Transforming your Sunday school classroom into an
exciting learning environment for kids can be tough on a budget.
Here are 19 ideas that’ll cost you next to nothing…
Ugh. The bleak walls. The boring layout. The stale carpet. The
blank bulletin boards. You have a job ahead of you — transforming
your Sunday school classroom into an exciting learning environment
that kids will flock to. But just as you let your imagination roll,
reality reminds you that (of course) there’s always The Budget to
You can transform your room on a tight budget — and here are 19
ideas that’ll cost you next to nothing and make your students say,
- Back Pockets — Storage is often an issue in
classrooms, especially those prone to clutter. So purchase (www.spacesavers.com) or sew a hanging
over-the-door pocket bag. To sew the pocket bag, you’ll need a
7X2-foot piece of durable fabric. Cut out pockets of different
fabrics in varying shapes and sizes, and sew them on the larger
- Outside the Box — Don’t just decorate your
door, make it part of the big picture! Use butcher paper for a
temporary scene or latex paint for a permanent scene. For example,
re-create John 20:1-9 by making your door the tomb entrance. Make
your door the opening to the tomb, and create the scene outside the
tomb on the walls. Then write the verse above your door.
- Cliffhanger — Choose an event from the Bible
and illustrate it on your classroom door — storyboard-style. For
example, depict four scenes from Noah’s Ark. Leave the conclusion a
mystery, and tease visitors with a sign that says, “What happened
next? Come in to find out!”
- Border — Have kids lend a hand — and
character — to this fun ceiling decoration. Create a handprint
border around the top of the wall or the ceiling using several
different colors of tempera paint.
- Mobiles — Mobiles are an easy way to liven up
any drab room, and they make a creative class project.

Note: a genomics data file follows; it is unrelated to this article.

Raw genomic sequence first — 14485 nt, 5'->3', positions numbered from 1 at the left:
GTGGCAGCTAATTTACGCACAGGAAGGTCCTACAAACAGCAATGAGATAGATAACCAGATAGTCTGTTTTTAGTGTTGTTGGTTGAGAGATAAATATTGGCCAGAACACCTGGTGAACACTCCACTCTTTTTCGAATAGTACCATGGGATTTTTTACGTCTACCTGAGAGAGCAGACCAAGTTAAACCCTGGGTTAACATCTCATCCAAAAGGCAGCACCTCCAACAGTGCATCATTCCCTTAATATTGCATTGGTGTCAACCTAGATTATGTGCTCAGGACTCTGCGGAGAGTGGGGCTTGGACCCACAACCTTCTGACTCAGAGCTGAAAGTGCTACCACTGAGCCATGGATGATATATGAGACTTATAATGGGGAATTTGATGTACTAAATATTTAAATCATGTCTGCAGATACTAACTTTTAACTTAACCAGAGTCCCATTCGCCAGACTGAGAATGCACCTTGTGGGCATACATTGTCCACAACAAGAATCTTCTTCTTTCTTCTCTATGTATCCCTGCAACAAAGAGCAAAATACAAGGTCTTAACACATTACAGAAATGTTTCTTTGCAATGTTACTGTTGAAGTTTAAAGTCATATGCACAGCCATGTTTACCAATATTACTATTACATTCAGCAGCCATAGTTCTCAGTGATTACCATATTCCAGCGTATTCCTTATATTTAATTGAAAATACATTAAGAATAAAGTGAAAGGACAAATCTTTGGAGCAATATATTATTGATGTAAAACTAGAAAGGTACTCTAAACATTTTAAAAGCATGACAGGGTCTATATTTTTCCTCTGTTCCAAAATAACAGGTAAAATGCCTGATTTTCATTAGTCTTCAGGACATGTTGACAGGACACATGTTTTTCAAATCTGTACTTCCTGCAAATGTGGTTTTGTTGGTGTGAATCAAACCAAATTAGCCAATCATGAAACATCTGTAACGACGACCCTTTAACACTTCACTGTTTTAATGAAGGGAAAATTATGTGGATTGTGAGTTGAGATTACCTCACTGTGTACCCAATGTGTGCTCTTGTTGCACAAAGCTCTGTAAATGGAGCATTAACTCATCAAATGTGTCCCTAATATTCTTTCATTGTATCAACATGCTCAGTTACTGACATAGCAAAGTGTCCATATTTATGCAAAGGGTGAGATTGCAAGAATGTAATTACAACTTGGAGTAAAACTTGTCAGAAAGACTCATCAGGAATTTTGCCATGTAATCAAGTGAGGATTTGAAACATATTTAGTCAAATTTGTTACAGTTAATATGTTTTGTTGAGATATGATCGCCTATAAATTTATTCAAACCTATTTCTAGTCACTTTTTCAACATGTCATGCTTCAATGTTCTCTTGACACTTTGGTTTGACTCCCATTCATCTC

- Colors Galore — Trade the institutional white
on your walls for something more contemporary. A trip to a home
improvement store will give you an idea of the vast range of cheery
color combinations available. Recruit parents or preteens to help
as you give your room a face-lift.
- Go Dark — Dramatic colors can add depth and
interest to your room, and they make the perfect background to
display kids’ art projects. You don’t want to paint every wall and
the ceiling magenta, but a single dark wall with a display at the
back of the room is inviting and will draw people into your
- All Aglow — Glow-in-the-dark paint (www.hometownpaint.com) and stickers (www.spacetoys.com) are a less obvious way to
spice up your room, but kids love them. You can design a biblical
skyline or scene, then decorate the walls and ceiling with stars.
Kids will be captivated as you dim the lights to read passages from
- Sticky Stuff — What will they think of next?
Magnetic paint (www.teachersstore.com) is a unique addition to
the painting palette — and you can cover it with your color of
choice. Consider “striping” your room with the paint. You can
easily attach pictures, art projects, and decorations with magnetic
- Murals — Murals never go out of style, and
they’re always a fun, cooperative effort. You’ll need an artistic
person to create the outlines of the mural, but just about anyone